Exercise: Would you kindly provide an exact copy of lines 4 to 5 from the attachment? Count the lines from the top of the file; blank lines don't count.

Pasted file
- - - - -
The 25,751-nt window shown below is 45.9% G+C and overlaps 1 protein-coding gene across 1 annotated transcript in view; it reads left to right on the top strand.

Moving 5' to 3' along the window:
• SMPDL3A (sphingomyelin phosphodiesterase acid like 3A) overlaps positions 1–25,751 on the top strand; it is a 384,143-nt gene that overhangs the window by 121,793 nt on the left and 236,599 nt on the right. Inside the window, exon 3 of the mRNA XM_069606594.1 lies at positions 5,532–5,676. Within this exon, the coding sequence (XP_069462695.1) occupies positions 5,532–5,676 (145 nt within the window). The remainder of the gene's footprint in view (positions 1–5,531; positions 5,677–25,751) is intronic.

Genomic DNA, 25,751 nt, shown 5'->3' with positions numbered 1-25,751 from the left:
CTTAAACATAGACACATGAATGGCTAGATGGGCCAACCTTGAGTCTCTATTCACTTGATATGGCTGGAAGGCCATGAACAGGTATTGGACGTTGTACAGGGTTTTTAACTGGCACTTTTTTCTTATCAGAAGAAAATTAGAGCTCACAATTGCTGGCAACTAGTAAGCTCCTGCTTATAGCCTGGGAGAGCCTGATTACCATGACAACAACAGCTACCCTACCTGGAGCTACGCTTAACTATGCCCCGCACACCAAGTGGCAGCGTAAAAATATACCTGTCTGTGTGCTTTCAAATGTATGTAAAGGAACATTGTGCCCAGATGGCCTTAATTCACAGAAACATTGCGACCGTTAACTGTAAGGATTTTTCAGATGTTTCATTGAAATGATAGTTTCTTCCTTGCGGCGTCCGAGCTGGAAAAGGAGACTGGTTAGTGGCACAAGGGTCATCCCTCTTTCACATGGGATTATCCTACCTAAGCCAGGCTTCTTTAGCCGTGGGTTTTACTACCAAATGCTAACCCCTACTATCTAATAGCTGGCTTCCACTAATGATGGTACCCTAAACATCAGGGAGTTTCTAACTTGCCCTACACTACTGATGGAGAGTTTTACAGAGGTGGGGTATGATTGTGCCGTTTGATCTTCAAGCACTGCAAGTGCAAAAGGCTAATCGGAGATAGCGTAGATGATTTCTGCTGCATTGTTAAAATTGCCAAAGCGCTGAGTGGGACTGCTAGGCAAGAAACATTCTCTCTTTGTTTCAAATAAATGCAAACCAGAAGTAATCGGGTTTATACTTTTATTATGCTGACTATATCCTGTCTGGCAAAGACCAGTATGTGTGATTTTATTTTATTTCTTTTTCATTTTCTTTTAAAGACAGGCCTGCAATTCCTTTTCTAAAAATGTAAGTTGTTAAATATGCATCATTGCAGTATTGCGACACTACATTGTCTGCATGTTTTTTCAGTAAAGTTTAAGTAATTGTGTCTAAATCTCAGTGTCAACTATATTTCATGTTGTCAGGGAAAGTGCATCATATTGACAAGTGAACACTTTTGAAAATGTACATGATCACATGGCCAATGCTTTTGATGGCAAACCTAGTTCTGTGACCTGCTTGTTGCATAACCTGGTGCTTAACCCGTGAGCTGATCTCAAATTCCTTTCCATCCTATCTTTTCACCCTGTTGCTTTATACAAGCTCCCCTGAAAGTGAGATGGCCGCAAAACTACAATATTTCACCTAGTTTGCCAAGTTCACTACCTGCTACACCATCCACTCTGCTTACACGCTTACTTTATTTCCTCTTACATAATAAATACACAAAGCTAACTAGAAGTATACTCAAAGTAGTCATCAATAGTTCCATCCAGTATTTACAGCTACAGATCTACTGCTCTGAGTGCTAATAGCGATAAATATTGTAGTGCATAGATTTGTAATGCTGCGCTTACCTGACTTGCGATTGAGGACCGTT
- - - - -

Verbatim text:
Genomic DNA, 25,751 nt, shown 5'->3' with positions numbered 1-25,751 from the left:
CTTAAACATAGACACATGAATGGCTAGATGGGCCAACCTTGAGTCTCTATTCACTTGATATGGCTGGAAGGCCATGAACAGGTATTGGACGTTGTACAGGGTTTTTAACTGGCACTTTTTTCTTATCAGAAGAAAATTAGAGCTCACAATTGCTGGCAACTAGTAAGCTCCTGCTTATAGCCTGGGAGAGCCTGATTACCATGACAACAACAGCTACCCTACCTGGAGCTACGCTTAACTATGCCCCGCACACCAAGTGGCAGCGTAAAAATATACCTGTCTGTGTGCTTTCAAATGTATGTAAAGGAACATTGTGCCCAGATGGCCTTAATTCACAGAAACATTGCGACCGTTAACTGTAAGGATTTTTCAGATGTTTCATTGAAATGATAGTTTCTTCCTTGCGGCGTCCGAGCTGGAAAAGGAGACTGGTTAGTGGCACAAGGGTCATCCCTCTTTCACATGGGATTATCCTACCTAAGCCAGGCTTCTTTAGCCGTGGGTTTTACTACCAAATGCTAACCCCTACTATCTAATAGCTGGCTTCCACTAATGATGGTACCCTAAACATCAGGGAGTTTCTAACTTGCCCTACACTACTGATGGAGAGTTTTACAGAGGTGGGGTATGATTGTGCCGTTTGATCTTCAAGCACTGCAAGTGCAAAAGGCTAATCGGAGATAGCGTAGATGATTTCTGCTGCATTGTTAAAATTGCCAAAGCGCTGAGTGGGACTGCTAGGCAAGAAACATTCTCTCTTTGTTTCAAATAAATGCAAACCAGAAGTAATCGGGTTTATACTTTTATTATGCTGACTATATCCTGTCTGGCAAAGACCAGTATGTGTGATTTTATTTTATTTCTTTTTCATTTTCTTTTAAAGACAGGCCTGCAATTCCTTTTCTAAAAATGTAAGTTGTTAAATATGCATCATTGCAGTATTGCGACACTACATTGTCTGCATGTTTTTTCAGTAAAGTTTAAGTAATTGTGTCTAAATCTCAGTGTCAACTATATTTCATGTTGTCAGGGAAAGTGCATCATATTGACAAGTGAACACTTTTGAAAATGTACATGATCACATGGCCAATGCTTTTGATGGCAAACCTAGTTCTGTGACCTGCTTGTTGCATAACCTGGTGCTTAACCCGTGAGCTGATCTCAAATTCCTTTCCATCCTATCTTTTCACCCTGTTGCTTTATACAAGCTCCCCTGAAAGTGAGATGGCCGCAAAACTACAATATTTCACCTAGTTTGCCAAGTTCACTACCTGCTACACCATCCACTCTGCTTACACGCTTACTTTATTTCCTCTTACATAATAAATACACAAAGCTAACTAGAAGTATACTCAAAGTAGTCATCAATAGTTCCATCCAGTATTTACAGCTACAGATCTACTGCTCTGAGTGCTAATAGCGATAAATATTGTAGTGCATAGATTTGTAATGCTGCGCTTACCTGACTTGCGATTGAGGACCGTT